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Google SERP layout change – what does it mean for advertisers?

Written by Louise | 22-Feb-2016 09:17:00

Google are constantly testing alternative search results page (SERP) layouts but late Friday (19
th Feb 2016) they rolled out a new desktop layout which is similar to the layout seen on tablets and mobiles. The new format has no ads appearing on the right hand side of the page, with two exceptions.

New layout:

Product Listing Ads & Knowledge Graph - business as usual

Product Listing Ads (PLA’s) will continue to appear either above or to the right of top natural search results, and knowledge panels will continue to appear top right of the page.

Product Listing Ads will still feature in the right-hand side

Nothing changes for the Knowledge Graph either

Google said:

“We've been testing this layout for a long time, so some people might see it on a very small number of commercial queries. We'll continue to make tweaks, but this is designed for highly commercial queries where the layout is able to provide more relevant results for people searching and better performance for advertisers.”

So what will this mean for advertisers?

The quick answer is it will mean huge upheaval and lots of analysis work for PPC teams to establish what the new “normal” looks like! The full impact may not reveal itself for some time as advertisers adapt to the impact of the new layout and everyone tries new bidding strategies, but we think there will be (at least) seven immediate implications.

  1. It’s likely to lead to increased competition for the top 3, or 4 ad positions so an immediate effect will probably be cost per click (CPC) inflation which in turn will decrease an advertiser’s ability to buy impression share if budgets are not increased. For industries where searches are dominated by a small number of core generic terms such as insurance, the inflation could be significant as a an already-competitive market gets fiercer as advertisers compete for fewer ‘above the fold’ ad positions.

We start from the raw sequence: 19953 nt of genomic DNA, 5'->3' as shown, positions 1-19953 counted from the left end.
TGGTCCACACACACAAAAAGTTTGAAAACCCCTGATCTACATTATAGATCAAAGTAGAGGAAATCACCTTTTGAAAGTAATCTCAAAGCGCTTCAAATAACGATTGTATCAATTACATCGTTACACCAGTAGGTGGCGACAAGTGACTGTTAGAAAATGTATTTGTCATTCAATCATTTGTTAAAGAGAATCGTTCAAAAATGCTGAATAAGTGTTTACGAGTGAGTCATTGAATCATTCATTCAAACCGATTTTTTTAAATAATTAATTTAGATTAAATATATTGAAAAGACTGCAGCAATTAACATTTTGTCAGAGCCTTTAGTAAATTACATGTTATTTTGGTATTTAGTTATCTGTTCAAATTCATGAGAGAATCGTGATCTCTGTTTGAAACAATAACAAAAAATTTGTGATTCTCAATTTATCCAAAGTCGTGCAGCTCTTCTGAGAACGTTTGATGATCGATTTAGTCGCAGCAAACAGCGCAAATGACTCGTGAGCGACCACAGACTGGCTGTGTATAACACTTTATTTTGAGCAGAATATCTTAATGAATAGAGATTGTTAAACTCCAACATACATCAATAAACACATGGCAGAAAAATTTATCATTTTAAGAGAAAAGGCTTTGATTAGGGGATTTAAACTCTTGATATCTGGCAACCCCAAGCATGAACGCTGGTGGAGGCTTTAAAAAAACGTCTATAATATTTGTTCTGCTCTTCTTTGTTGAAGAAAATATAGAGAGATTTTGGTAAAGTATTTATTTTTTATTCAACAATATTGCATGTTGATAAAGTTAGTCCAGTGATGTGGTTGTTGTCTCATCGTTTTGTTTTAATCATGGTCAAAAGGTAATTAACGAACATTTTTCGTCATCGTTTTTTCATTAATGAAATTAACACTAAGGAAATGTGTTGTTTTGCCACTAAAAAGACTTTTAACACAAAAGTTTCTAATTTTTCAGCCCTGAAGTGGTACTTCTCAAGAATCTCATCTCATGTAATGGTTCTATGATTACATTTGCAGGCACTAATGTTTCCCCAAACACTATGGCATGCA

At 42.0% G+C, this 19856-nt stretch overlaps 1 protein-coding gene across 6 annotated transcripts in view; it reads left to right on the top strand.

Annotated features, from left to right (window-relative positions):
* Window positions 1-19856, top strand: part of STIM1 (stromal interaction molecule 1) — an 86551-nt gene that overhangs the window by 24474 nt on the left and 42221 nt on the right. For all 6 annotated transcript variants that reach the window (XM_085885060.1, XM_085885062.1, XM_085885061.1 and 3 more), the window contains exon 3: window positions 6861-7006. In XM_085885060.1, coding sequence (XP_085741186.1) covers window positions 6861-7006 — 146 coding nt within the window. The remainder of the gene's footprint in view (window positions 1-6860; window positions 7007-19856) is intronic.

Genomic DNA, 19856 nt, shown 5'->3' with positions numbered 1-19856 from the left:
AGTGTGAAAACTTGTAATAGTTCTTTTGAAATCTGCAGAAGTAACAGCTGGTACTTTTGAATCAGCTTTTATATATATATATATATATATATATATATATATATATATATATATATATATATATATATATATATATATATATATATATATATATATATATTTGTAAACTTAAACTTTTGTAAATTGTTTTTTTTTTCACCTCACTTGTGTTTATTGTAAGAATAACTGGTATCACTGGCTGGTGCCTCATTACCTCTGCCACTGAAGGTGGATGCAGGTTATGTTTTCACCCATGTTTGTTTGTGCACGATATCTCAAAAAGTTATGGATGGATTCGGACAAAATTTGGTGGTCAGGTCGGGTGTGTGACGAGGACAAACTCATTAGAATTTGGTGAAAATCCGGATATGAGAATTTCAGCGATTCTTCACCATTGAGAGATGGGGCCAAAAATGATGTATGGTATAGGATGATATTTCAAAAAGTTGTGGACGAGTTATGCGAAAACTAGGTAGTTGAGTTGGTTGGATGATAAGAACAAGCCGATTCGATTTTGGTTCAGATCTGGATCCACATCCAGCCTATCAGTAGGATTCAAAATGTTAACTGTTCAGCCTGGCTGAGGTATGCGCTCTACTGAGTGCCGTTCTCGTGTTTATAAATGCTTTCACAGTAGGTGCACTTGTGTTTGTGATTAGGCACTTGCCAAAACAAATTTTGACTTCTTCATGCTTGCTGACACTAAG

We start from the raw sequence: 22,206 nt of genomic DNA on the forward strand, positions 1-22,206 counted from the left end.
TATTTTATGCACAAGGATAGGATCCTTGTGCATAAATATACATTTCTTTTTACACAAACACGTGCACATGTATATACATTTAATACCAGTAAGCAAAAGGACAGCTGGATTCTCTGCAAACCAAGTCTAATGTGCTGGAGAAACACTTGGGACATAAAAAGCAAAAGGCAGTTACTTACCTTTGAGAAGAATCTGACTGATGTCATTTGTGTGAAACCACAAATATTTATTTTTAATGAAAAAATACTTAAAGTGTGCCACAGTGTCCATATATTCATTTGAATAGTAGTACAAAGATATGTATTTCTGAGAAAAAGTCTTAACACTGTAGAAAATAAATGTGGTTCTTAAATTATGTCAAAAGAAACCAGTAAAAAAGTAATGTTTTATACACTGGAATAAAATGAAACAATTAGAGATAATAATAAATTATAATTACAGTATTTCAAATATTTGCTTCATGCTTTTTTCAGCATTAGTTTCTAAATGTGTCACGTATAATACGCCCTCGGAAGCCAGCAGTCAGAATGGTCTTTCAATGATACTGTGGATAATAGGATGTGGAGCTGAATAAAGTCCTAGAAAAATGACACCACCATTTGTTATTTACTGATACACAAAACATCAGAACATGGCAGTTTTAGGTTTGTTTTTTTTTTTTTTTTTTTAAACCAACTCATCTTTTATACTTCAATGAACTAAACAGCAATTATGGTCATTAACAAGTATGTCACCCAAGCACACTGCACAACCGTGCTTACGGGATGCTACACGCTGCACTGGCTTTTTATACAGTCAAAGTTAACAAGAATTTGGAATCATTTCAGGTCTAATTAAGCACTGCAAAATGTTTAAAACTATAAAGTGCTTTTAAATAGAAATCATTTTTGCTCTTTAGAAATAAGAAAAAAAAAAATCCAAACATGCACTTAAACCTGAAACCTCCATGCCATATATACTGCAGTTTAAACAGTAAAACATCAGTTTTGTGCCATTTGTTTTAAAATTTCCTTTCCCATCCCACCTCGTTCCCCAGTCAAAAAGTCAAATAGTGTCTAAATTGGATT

2. Clients for whom careful bidding strategies deliver efficiency through generic ads appearing in positions 5 - 10 will have to completely re-evaluate their bidding strategies as the effect of ads appearing right at the bottom of page 1 is assessed and fewer paid-for ads appear on page 1.
  3. Brand term search activity could be even more important as generic term costs increase and potentially become less efficient.
  4. A more aggressive auction will demand an effective strategy for the use of RLSA (Re-Marketing Lists for Search Ads) so that bids for ‘cold’ or ‘warm’ audiences of different types can be differentiated and carefully balanced to deliver an efficient paid search campaign overall. Making sure ads appear in top 3 positions for customers identified as most likely to buy will be crucial to delivering good Return on Investment (ROI) overall.
  5. Ad extensions are likely to become more important as they contribute to ad rank and Quality Score (QS). The more extensions that are set up the greater the opportunity to increase QS which will help keep CPC’s under control and improve click through in expensive top positions. Ads appearing at the bottom of the page will also have ad extensions appearing, which is a new development and is one positive opportunity.
  6. The impact on Not-for-Profit organisations with a Google Grant could be significant as the $2 CPC bid restriction could make qualifying for the larger GrantsPro of $40,000 a month extremely difficult. Spending the standard Grant in full in order to qualify for the larger grant has just got a whole lot harder to achieve.
  7. A well optimised site will now be more important than ever and a holistic Search Engine Marketing (SEM) strategy that consistently delivers page 1 natural search listings for key generic terms will be crucial if advertisers are not to lose their share of impressions and clicks.

So as the new world of search dawns PPC and SEO teams everywhere will be crunching the numbers and burning the midnight oil to work out how their strategies need to change to make sure they don’t lose out in the new landscape, but one thing is for certain; Google will not be the poorer for the change!